In the past, people looking for diet pills could only choose from stimulants such as ephedra, fen-phen or Dexedrine. Food and Drug Administration officials have banned many stimulants from the market entirely, and have urged doctors to reserve use of drugs such as Dexedrine for illnesses such as attention-deficit hyperactivity disorder (ADHD). In the 21st century, dieters can choose from several types of prescription and over-the-counter weight loss aids that do not include stimulants.
People over the age of 18 who want a relatively safe, stimulant-free diet aid might consider Alli, according to the Mayo Clinic. Alli, available over the counter, contains 60 milligrams of the fat-blocking drug orlistat. This ingredient helps dieters digest less fat and pass it through their bowel movements. But a few people have alleged that orlistat damaged their livers. If you experience symptoms like jaundice or dark-colored urine while taking Alli, seek emergency medical intervention.
Xenical is a prescription drug with 120 milligrams of orlistat, according to the Mayo Clinic. People taking Xenical and practicing good eating and exercise habits tend to lose five to seven pounds more each year than they would have without diet drugs. Alli users usually lose three to five more pounds annually than they would have with just diet and exercise. But people who eat more than 15 grams of fat at a meal are more likely to experience unpleasant side effects such as uncontrollable bowel movements, rectal pain and fatty stools.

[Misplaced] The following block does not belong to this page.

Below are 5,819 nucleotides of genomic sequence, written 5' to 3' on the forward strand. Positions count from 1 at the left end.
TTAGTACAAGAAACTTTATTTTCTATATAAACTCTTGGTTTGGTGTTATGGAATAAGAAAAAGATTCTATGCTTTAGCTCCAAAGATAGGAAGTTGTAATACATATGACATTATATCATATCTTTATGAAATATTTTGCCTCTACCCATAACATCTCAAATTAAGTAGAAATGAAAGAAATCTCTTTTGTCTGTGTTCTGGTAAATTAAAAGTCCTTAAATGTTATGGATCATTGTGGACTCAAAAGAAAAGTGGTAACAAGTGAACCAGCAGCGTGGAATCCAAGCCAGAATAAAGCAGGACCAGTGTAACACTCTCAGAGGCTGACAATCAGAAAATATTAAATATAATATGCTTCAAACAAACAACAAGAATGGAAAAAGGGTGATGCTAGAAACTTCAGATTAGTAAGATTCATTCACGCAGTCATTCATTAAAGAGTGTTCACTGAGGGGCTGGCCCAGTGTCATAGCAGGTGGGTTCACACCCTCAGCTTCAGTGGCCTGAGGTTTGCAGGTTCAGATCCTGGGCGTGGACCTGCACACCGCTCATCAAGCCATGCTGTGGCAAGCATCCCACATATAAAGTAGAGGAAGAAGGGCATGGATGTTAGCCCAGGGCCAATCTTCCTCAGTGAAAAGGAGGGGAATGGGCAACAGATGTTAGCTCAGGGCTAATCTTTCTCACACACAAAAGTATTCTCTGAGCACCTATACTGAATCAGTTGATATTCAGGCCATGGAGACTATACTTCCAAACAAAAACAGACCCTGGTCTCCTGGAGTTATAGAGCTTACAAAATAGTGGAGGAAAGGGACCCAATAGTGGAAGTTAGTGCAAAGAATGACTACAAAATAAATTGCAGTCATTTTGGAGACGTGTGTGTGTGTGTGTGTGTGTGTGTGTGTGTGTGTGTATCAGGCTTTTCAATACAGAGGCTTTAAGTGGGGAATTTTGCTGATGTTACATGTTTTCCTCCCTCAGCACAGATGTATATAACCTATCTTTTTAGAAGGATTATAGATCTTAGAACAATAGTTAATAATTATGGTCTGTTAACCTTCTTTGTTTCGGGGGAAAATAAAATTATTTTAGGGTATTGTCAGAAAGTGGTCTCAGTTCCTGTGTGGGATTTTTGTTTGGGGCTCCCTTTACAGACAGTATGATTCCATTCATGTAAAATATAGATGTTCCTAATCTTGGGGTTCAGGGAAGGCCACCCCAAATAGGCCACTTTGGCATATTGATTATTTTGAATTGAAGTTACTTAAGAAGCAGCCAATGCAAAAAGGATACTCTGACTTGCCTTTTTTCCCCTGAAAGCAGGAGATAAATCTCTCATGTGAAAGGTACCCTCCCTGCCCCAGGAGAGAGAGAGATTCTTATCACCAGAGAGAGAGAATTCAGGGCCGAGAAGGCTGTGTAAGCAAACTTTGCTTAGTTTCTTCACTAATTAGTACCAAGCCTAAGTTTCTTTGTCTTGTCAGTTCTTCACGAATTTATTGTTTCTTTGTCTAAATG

Some doctors prescribe the antidepressant drug bupropion to help patients lose weight, according to the National Institute of Diabetes and Digestive and Kidney Diseases. Bupropion, usually marketed as Wellbutrin or Zyban, is not a stimulant but helps regulate chemicals in the brain such as serotonin. Thus, the patient is less likely to engage in destructive behaviors like smoking or overeating due to depression or anxiety. Bupropion does carry the risk of side effects such as increased depression and excitement, especially in people under the age of 24.
Some patients can lose weight by taking the drug Topiramate or Topamax, according to the National Institute of Diabetes and Digestive and Kidney Diseases. Topiramate is usually prescribed to manage seizures or bipolar disorder, but some doctors use it "off label" to help patients lose weight without stimulants. Potential side effects of Topiramate include dry mouth, depression, headaches and a change in the ability to taste food.